Building a Life of Infinite Benefit
How strengthening my conviction in the power of Nam-myoho-renge-kyo saved my family.
by Sylvia Carle
Six years ago, my beloved husband died suddenly from leukemia. It was a shock to everyone, especially my three children. While struggling to take care of my family and fight through my own grief, I discovered that my 26-year-old son, John, was addicted to heroin.
So began my fierce battle. Two times my son almost died. Two times I placed him in a well-known rehab, but nothing worked. It didn’t matter how much he was loved or protected, or how much
I manipulated the environment; his addiction was a monster.
In the midst of tears, I would recite guidance from SGI President Ikeda that I had made my battle cry.
He cited this passage from The Record of the Orally Transmitted Teachings: “If in a single moment of life we exhaust the pains and trials of millions of kalpas, then instant after instant there will arise in us the three Buddha bodies with which we are eternally endowed. Nam-myoho-renge-kyo is just such a ‘diligent’ practice” (p. 214).
President Ikeda went on to say: “Ever since our second Soka Gakkai president, Josei Toda, explained this passage to me in my youth, I have made it the personal motto by which I have lived my life. In all my struggles, I have borne these words ever in mind” (On Attaining Buddhahood in This Lifetime Lecture Series, pp. 42–43).
Just as Sensei had done throughout his life, I wanted each Nam-myoho-renge-kyo that I chanted to be powerful enough to change my deepest suffering.
John’s addiction became so bad that the police raided my home, which was another traumatic event. But I knew, no matter how ugly things became, that this was my mission for kosen-rufu and that my son, no matter how impossible it seemed, would fulfill his mission for kosen-rufu as well.
During the darkest moments of the last six years, I introduced many people to the practice, hosted intro-to-Buddhism meetings at my house and chanted with the determination that:
I would change myself.
I would change the roots of my family karma.
I would never be defeated.
I would see the Buddha in my son, not my son with a heroin addiction.
I would keep victory in my heart.
Then, to deal with his extreme anxiety, John started to chant last year. He began treatments at a clinic and fell in love with a young woman named Annie. For the first time in a long time, I started to see hope in him.
After the 50,000 Lions of Justice Festival was announced, I promised Sensei that I would pour my whole life into the movement and that John and Annie would be among the Lions of Justice on Sept. 23. After I made this vow, my son started to teach Annie how to chant and do gongyo!
Just as things were looking up, John and I had a terrible fight this past March. I knew I was in the wrong, but I could not stop my feelings in that moment, and we ended up yelling at each other.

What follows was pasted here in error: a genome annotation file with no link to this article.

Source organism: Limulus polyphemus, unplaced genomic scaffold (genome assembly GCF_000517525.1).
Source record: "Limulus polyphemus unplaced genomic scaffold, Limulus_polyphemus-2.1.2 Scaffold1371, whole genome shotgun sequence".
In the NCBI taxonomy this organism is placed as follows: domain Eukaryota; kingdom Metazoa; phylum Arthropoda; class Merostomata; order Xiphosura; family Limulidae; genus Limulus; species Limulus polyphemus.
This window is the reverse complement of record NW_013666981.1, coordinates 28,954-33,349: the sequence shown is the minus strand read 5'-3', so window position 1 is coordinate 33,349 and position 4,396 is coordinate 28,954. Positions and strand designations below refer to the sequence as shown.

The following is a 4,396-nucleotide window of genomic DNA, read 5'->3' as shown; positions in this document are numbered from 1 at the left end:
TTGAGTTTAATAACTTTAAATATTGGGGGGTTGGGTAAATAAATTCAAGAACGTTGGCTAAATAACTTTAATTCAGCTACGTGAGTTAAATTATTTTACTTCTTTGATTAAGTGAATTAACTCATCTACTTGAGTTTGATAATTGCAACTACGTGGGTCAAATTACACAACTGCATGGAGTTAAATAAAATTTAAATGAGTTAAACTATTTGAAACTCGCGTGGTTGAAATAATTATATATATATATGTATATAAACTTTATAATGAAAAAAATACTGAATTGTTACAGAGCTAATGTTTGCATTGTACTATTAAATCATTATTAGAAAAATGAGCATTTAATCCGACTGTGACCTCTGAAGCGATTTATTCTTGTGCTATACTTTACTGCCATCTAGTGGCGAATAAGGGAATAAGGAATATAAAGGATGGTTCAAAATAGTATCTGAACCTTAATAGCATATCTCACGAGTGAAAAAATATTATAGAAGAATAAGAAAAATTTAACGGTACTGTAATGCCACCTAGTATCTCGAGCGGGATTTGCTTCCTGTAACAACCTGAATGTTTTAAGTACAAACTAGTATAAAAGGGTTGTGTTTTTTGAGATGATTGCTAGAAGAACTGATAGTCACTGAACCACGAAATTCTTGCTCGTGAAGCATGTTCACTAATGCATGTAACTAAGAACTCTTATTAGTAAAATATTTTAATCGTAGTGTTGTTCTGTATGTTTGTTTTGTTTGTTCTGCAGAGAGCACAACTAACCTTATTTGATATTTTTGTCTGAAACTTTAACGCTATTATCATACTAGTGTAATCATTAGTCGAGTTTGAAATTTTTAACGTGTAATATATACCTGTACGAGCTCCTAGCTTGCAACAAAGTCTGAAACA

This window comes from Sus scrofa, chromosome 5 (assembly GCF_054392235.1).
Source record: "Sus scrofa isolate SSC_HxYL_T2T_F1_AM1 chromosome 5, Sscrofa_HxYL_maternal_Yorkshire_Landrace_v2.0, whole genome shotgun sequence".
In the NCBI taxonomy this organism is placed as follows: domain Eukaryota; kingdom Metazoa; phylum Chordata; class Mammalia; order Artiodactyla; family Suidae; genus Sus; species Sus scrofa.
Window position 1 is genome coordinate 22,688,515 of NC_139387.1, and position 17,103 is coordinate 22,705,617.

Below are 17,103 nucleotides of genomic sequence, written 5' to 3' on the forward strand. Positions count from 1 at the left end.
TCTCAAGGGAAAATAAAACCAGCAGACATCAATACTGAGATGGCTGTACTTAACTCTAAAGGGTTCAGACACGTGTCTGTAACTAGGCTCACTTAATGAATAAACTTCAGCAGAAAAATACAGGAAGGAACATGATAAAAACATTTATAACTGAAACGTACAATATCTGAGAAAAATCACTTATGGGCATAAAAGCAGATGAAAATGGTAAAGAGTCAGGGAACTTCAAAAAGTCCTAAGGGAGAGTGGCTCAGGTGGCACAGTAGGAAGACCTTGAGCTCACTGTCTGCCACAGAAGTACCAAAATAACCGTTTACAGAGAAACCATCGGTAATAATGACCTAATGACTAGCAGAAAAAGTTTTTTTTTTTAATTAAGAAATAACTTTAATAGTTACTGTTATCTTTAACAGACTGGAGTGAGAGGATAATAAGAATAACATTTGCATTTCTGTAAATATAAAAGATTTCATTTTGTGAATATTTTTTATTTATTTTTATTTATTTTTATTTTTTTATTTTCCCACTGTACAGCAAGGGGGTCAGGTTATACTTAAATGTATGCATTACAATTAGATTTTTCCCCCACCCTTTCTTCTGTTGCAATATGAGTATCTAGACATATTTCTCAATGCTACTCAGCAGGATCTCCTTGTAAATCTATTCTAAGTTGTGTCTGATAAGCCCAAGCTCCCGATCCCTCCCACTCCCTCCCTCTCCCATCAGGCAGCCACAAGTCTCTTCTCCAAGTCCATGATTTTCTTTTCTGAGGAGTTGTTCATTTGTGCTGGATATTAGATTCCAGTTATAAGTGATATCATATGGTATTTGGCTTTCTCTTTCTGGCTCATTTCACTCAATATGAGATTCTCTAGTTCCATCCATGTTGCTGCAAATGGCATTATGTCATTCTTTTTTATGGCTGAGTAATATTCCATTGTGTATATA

When it was all over, I sat in front of the Gohonzon and chanted to take 100 percent responsibility. I could then see that deep inside, I had been blaming my son for my suffering since my husband’s passing. For the next eight days, I chanted three hours every day to change myself and transform this delusion in my life. During that time, John refused to even look at me.
On the ninth day, however, an amazing thing happened. I woke up and heard him reciting a powerful gongyo. John greeted me as if nothing had happened between us. It was the first time he let me see him chanting.
That same morning, he passed his driving test, which he had never been able to do because of his anxiety. And that afternoon, John learned that he was hired for a full-time job, after not working for eight years!
On May 2, John and Annie registered for the 50K Festival!
Because of our deep karmic connection, John is in my life to help me manifest my Buddhahood. Because of him, I have chanted countless hours and helped seven people receive the Gohonzon in the last six years. He compels me to seek Nichiren Daishonin’s writings and President Ikeda’s guidance like never before, have deeper compassion and show actual proof of Buddhist practice. He compels me to be a Buddha.
I was told by experts that it would be impossible for my son’s brain to return to normal after the damage caused from his heroin use. I say that nothing is impossible with Nam-myoho-renge-kyo. Today, John is healthy and continuing to work full time while pursuing his dream in art. There’s joy and laughter in our home now, and I know that as long as
I continue to do my human revolution, my son will become absolutely happy.
I’m deeply appreciative for Sensei’s encouragement and the SGI-USA’s 50K movement, which I firmly believe is the key to transforming the karma of our planet. When I first started practicing Buddhism 48 years ago, I wanted to change the world but didn’t care much about transforming myself. Now I know that transforming myself is the direct path to transforming all things!